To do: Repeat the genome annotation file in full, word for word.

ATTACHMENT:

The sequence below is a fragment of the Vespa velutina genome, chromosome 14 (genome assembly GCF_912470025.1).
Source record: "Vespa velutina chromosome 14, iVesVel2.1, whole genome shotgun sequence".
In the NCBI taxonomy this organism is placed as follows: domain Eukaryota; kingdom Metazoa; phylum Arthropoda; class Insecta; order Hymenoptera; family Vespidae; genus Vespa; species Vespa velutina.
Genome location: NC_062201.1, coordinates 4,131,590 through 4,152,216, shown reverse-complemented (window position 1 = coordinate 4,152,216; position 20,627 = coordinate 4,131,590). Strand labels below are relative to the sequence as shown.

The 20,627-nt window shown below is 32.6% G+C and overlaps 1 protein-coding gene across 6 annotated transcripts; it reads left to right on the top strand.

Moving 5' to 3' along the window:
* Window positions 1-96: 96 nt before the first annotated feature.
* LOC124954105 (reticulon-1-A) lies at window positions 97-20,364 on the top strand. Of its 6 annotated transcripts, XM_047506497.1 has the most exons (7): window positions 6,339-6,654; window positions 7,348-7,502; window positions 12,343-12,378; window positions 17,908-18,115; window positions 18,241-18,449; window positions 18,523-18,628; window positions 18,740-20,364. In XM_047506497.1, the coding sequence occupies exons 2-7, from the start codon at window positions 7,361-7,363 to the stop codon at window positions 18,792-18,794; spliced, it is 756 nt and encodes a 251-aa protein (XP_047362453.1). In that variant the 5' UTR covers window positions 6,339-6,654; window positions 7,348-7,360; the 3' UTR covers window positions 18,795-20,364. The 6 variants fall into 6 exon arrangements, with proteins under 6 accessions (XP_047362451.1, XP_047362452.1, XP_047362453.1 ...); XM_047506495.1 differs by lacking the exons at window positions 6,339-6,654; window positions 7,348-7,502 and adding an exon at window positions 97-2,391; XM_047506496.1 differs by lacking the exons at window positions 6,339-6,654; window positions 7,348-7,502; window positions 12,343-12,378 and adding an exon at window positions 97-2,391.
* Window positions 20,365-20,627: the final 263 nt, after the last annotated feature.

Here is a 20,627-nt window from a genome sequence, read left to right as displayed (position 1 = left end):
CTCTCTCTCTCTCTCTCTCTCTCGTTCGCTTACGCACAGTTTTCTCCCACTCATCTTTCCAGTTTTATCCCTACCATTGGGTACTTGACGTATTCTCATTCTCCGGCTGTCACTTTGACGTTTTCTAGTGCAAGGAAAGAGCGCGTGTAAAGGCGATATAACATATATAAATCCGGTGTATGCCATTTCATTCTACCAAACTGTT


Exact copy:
The sequence below is a fragment of the Vespa velutina genome, chromosome 14 (genome assembly GCF_912470025.1).
Source record: "Vespa velutina chromosome 14, iVesVel2.1, whole genome shotgun sequence".
In the NCBI taxonomy this organism is placed as follows: domain Eukaryota; kingdom Metazoa; phylum Arthropoda; class Insecta; order Hymenoptera; family Vespidae; genus Vespa; species Vespa velutina.
Genome location: NC_062201.1, coordinates 4,131,590 through 4,152,216, shown reverse-complemented (window position 1 = coordinate 4,152,216; position 20,627 = coordinate 4,131,590). Strand labels below are relative to the sequence as shown.

The 20,627-nt window shown below is 32.6% G+C and overlaps 1 protein-coding gene across 6 annotated transcripts; it reads left to right on the top strand.

Moving 5' to 3' along the window:
* Window positions 1-96: 96 nt before the first annotated feature.
* LOC124954105 (reticulon-1-A) lies at window positions 97-20,364 on the top strand. Of its 6 annotated transcripts, XM_047506497.1 has the most exons (7): window positions 6,339-6,654; window positions 7,348-7,502; window positions 12,343-12,378; window positions 17,908-18,115; window positions 18,241-18,449; window positions 18,523-18,628; window positions 18,740-20,364. In XM_047506497.1, the coding sequence occupies exons 2-7, from the start codon at window positions 7,361-7,363 to the stop codon at window positions 18,792-18,794; spliced, it is 756 nt and encodes a 251-aa protein (XP_047362453.1). In that variant the 5' UTR covers window positions 6,339-6,654; window positions 7,348-7,360; the 3' UTR covers window positions 18,795-20,364. The 6 variants fall into 6 exon arrangements, with proteins under 6 accessions (XP_047362451.1, XP_047362452.1, XP_047362453.1 ...); XM_047506495.1 differs by lacking the exons at window positions 6,339-6,654; window positions 7,348-7,502 and adding an exon at window positions 97-2,391; XM_047506496.1 differs by lacking the exons at window positions 6,339-6,654; window positions 7,348-7,502; window positions 12,343-12,378 and adding an exon at window positions 97-2,391.
* Window positions 20,365-20,627: the final 263 nt, after the last annotated feature.

Here is a 20,627-nt window from a genome sequence, read left to right as displayed (position 1 = left end):
CTCTCTCTCTCTCTCTCTCTCTCGTTCGCTTACGCACAGTTTTCTCCCACTCATCTTTCCAGTTTTATCCCTACCATTGGGTACTTGACGTATTCTCATTCTCCGGCTGTCACTTTGACGTTTTCTAGTGCAAGGAAAGAGCGCGTGTAAAGGCGATATAACATATATAAATCCGGTGTATGCCATTTCATTCTACCAAACTGTT